North Korea has been angered by tougher UN sanctions
North Korea has threatened a "thousand-fold" military retaliation against the US and its allies if it is provoked.
The warning, carried by state media, came after US President Barack Obama said that a nuclear-armed North Korea posed a "grave threat" to the world.
At a news conference with South Korean President Lee Myung-bak, Mr Obama said the US would "vigorously" pursue an end to North Korea's nuclear programme.
North Korea has recently conducted nuclear and missile tests.
"If the US and its followers infringe upon our republic's sovereignty even a bit, our military and people will launch a one hundred- or one thousand-fold retaliation with merciless military strike," said a commentary published by state news agency KCNA.
"The nuclear programme is not the monopoly of the US," it said.
The commentary is the latest threat from Pyongyang as tensions in the region have escalated over its 25 May underground nuclear test and recent missile launches.
Japanese and South Korean media reported that there were signs of two long-range missile launch sites being readied - one on the north-west coast and the other on the north-east coast.
It was previously believed a launch might come from the north-west site, not far from the Chinese border.
President Obama: "We have continually insisted that North Korea denuclearize'
North Korea is also withdrawing funds from its bank accounts in the Chinese territory of Macau and elsewhere before they can be frozen by new UN sanctions, according to South Korea's Dong-a Ilbo newspaper.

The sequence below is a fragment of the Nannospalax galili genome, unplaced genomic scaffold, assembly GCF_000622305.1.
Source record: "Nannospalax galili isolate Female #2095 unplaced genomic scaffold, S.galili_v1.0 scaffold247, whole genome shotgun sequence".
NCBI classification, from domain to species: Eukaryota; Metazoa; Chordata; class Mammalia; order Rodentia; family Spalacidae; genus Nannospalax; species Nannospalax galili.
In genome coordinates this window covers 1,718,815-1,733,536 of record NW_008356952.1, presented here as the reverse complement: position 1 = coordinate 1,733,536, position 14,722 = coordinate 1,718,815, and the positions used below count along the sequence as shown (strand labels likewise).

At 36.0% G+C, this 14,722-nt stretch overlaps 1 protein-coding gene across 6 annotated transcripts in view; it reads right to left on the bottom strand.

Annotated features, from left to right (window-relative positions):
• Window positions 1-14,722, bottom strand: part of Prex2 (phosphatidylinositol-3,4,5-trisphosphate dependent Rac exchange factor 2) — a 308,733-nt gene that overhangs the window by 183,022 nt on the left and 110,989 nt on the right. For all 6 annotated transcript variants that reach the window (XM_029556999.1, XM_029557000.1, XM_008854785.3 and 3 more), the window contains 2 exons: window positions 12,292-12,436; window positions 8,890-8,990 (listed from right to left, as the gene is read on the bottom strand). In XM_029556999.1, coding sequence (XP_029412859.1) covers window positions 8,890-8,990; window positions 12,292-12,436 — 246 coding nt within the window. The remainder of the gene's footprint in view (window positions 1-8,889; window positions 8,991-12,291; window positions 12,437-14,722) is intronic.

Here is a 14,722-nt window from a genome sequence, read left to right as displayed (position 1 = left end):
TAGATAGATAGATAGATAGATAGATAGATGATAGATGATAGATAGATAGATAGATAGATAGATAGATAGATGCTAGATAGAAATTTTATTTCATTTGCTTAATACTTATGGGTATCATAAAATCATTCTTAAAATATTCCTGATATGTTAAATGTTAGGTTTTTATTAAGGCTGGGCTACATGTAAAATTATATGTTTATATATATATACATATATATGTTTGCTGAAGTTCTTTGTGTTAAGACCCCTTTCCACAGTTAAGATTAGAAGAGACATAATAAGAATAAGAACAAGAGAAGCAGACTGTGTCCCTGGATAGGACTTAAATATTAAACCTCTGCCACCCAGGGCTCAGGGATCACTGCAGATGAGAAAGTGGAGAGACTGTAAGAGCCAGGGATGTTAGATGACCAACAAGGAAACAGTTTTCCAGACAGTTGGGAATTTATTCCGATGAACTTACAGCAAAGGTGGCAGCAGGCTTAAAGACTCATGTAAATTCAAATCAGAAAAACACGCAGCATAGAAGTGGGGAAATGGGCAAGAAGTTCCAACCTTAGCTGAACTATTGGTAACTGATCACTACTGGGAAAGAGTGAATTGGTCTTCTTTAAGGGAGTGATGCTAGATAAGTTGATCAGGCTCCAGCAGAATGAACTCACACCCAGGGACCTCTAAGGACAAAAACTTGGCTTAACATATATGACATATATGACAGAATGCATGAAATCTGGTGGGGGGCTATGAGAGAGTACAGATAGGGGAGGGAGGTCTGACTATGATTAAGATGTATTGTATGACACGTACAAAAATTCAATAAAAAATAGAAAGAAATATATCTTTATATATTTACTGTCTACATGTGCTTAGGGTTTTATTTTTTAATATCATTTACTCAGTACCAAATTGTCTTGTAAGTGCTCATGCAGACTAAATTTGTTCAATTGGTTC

On 12 June the UN Security Council approved tougher sanctions against North Korea, including inspections of ships suspected of taking banned cargo to and from North Korea, a wider ban on arms sales and further measures to cut Pyongyang's access to international financial services.
Following the resolution, the North said it would start enriching uranium and use all its plutonium for nuclear weapons.
Japan has taken action by banning all trade with North Korea. Pyongyang's main ally, China, said it would "earnestly implement" the new sanctions.
At a summit in Washington on Tuesday, Mr Obama said that he and his South Korean counterpart had agreed that a new UN resolution designed to halt North Korea's nuclear ambitions should be fully enforced.
"Under no circumstance are we going to allow North Korea to possess nuclear weapons," said Mr Lee.
And he pledged to end a cycle of letting North Korea create a crisis in order to be rewarded with concessions from the international community.
"This is a pattern they've come to expect," Mr Obama said.
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